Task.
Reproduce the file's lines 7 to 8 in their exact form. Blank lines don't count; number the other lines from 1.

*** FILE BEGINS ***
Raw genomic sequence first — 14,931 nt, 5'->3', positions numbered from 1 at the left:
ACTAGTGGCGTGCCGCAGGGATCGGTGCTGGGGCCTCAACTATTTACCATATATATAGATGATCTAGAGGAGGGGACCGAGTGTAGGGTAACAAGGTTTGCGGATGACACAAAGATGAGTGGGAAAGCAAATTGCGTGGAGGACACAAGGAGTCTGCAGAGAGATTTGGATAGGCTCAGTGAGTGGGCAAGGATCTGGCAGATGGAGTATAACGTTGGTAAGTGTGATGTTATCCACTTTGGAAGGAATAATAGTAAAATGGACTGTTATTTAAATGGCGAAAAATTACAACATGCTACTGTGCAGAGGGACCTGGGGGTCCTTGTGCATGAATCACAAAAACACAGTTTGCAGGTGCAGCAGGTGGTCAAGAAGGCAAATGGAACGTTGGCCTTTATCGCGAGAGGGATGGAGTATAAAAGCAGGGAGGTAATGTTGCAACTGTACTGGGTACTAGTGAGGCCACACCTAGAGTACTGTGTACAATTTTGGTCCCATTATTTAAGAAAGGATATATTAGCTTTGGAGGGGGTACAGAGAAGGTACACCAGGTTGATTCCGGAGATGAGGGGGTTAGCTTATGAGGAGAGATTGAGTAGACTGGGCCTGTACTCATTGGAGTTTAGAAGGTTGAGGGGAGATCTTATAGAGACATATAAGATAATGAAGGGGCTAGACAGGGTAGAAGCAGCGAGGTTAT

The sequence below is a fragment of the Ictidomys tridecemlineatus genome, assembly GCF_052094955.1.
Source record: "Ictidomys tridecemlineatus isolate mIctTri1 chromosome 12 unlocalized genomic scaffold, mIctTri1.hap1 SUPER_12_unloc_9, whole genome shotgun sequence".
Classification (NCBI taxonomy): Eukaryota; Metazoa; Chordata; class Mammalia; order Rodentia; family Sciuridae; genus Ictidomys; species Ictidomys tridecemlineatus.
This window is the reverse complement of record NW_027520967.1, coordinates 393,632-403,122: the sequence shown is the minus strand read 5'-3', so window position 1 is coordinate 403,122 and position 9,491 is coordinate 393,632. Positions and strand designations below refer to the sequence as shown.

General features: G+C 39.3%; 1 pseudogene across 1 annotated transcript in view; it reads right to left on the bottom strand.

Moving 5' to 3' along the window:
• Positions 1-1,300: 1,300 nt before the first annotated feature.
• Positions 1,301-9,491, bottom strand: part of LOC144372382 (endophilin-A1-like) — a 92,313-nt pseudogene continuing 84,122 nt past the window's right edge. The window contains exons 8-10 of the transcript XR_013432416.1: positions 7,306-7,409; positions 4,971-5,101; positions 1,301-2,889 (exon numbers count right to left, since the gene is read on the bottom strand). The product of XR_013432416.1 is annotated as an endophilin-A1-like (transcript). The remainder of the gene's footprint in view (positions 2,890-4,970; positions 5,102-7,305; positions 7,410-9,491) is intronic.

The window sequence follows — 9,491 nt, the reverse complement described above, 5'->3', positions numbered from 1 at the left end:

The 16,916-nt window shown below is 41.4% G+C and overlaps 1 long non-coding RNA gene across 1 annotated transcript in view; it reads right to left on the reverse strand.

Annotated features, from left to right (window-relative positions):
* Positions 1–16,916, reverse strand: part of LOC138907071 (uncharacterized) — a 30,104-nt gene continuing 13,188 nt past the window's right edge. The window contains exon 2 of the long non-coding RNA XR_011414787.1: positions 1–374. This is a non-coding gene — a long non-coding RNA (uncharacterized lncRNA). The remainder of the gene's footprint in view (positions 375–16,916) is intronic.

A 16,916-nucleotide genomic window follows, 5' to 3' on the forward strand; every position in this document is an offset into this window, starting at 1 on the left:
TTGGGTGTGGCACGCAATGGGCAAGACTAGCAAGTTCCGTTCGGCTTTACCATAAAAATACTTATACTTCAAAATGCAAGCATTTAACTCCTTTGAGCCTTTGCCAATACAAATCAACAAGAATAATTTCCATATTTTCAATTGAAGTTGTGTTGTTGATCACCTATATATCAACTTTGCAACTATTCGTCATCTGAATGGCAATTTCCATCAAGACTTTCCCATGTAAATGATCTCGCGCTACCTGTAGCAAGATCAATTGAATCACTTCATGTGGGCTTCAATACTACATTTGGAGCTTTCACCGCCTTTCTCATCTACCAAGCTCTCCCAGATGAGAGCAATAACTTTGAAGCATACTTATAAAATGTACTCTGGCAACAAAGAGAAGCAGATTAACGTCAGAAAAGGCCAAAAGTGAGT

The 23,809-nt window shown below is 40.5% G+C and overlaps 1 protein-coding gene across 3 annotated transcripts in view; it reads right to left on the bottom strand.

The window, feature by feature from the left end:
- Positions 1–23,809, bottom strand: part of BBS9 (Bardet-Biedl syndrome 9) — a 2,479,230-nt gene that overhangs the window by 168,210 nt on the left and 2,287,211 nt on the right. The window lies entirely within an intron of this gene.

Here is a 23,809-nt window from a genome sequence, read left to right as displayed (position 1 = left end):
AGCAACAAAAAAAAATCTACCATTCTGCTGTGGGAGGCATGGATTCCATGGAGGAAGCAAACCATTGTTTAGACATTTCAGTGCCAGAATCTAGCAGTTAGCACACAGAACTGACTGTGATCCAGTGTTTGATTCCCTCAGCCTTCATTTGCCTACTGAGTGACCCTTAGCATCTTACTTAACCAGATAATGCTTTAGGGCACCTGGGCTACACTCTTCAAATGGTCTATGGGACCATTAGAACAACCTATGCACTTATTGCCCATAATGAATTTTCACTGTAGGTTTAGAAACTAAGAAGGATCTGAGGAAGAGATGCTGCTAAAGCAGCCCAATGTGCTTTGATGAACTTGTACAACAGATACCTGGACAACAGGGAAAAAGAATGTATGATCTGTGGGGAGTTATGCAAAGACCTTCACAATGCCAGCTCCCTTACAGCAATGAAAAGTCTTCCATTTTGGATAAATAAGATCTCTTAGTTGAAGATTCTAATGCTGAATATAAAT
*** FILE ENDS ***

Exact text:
General features: G+C 39.3%; 1 pseudogene across 1 annotated transcript in view; it reads right to left on the bottom strand.

Moving 5' to 3' along the window: